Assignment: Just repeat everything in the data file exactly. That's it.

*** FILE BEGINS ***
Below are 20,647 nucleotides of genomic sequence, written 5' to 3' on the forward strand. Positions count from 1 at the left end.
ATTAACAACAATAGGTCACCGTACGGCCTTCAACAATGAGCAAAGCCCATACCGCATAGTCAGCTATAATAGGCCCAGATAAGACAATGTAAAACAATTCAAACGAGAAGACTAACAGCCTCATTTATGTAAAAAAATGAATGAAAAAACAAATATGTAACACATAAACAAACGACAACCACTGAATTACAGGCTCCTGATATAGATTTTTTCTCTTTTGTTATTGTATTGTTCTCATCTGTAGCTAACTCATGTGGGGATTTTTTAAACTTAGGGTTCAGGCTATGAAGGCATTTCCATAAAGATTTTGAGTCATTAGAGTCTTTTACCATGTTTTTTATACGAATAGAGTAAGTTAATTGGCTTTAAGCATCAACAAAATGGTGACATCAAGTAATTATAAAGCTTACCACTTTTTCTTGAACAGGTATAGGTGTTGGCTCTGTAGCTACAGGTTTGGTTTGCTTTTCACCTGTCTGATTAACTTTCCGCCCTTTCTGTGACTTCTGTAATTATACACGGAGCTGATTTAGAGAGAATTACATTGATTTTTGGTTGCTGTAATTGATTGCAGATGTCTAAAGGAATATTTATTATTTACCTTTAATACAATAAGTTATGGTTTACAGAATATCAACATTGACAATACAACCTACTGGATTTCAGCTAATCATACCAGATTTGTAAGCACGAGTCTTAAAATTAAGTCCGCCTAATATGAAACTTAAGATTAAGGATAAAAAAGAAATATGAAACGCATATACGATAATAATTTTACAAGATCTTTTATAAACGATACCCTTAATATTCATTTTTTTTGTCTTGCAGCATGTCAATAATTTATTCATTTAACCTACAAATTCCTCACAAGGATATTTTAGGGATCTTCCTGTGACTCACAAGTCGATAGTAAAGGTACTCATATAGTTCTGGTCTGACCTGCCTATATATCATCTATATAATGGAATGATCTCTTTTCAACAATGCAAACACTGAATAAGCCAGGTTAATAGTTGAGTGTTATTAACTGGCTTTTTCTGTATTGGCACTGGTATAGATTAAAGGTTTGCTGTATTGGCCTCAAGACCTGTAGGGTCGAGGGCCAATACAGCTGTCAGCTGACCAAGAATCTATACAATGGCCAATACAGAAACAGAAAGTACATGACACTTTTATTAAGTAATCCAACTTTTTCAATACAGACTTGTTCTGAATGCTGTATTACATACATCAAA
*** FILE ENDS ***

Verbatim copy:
Below are 20,647 nucleotides of genomic sequence, written 5' to 3' on the forward strand. Positions count from 1 at the left end.
ATTAACAACAATAGGTCACCGTACGGCCTTCAACAATGAGCAAAGCCCATACCGCATAGTCAGCTATAATAGGCCCAGATAAGACAATGTAAAACAATTCAAACGAGAAGACTAACAGCCTCATTTATGTAAAAAAATGAATGAAAAAACAAATATGTAACACATAAACAAACGACAACCACTGAATTACAGGCTCCTGATATAGATTTTTTCTCTTTTGTTATTGTATTGTTCTCATCTGTAGCTAACTCATGTGGGGATTTTTTAAACTTAGGGTTCAGGCTATGAAGGCATTTCCATAAAGATTTTGAGTCATTAGAGTCTTTTACCATGTTTTTTATACGAATAGAGTAAGTTAATTGGCTTTAAGCATCAACAAAATGGTGACATCAAGTAATTATAAAGCTTACCACTTTTTCTTGAACAGGTATAGGTGTTGGCTCTGTAGCTACAGGTTTGGTTTGCTTTTCACCTGTCTGATTAACTTTCCGCCCTTTCTGTGACTTCTGTAATTATACACGGAGCTGATTTAGAGAGAATTACATTGATTTTTGGTTGCTGTAATTGATTGCAGATGTCTAAAGGAATATTTATTATTTACCTTTAATACAATAAGTTATGGTTTACAGAATATCAACATTGACAATACAACCTACTGGATTTCAGCTAATCATACCAGATTTGTAAGCACGAGTCTTAAAATTAAGTCCGCCTAATATGAAACTTAAGATTAAGGATAAAAAAGAAATATGAAACGCATATACGATAATAATTTTACAAGATCTTTTATAAACGATACCCTTAATATTCATTTTTTTTGTCTTGCAGCATGTCAATAATTTATTCATTTAACCTACAAATTCCTCACAAGGATATTTTAGGGATCTTCCTGTGACTCACAAGTCGATAGTAAAGGTACTCATATAGTTCTGGTCTGACCTGCCTATATATCATCTATATAATGGAATGATCTCTTTTCAACAATGCAAACACTGAATAAGCCAGGTTAATAGTTGAGTGTTATTAACTGGCTTTTTCTGTATTGGCACTGGTATAGATTAAAGGTTTGCTGTATTGGCCTCAAGACCTGTAGGGTCGAGGGCCAATACAGCTGTCAGCTGACCAAGAATCTATACAATGGCCAATACAGAAACAGAAAGTACATGACACTTTTATTAAGTAATCCAACTTTTTCAATACAGACTTGTTCTGAATGCTGTATTACATACATCAAA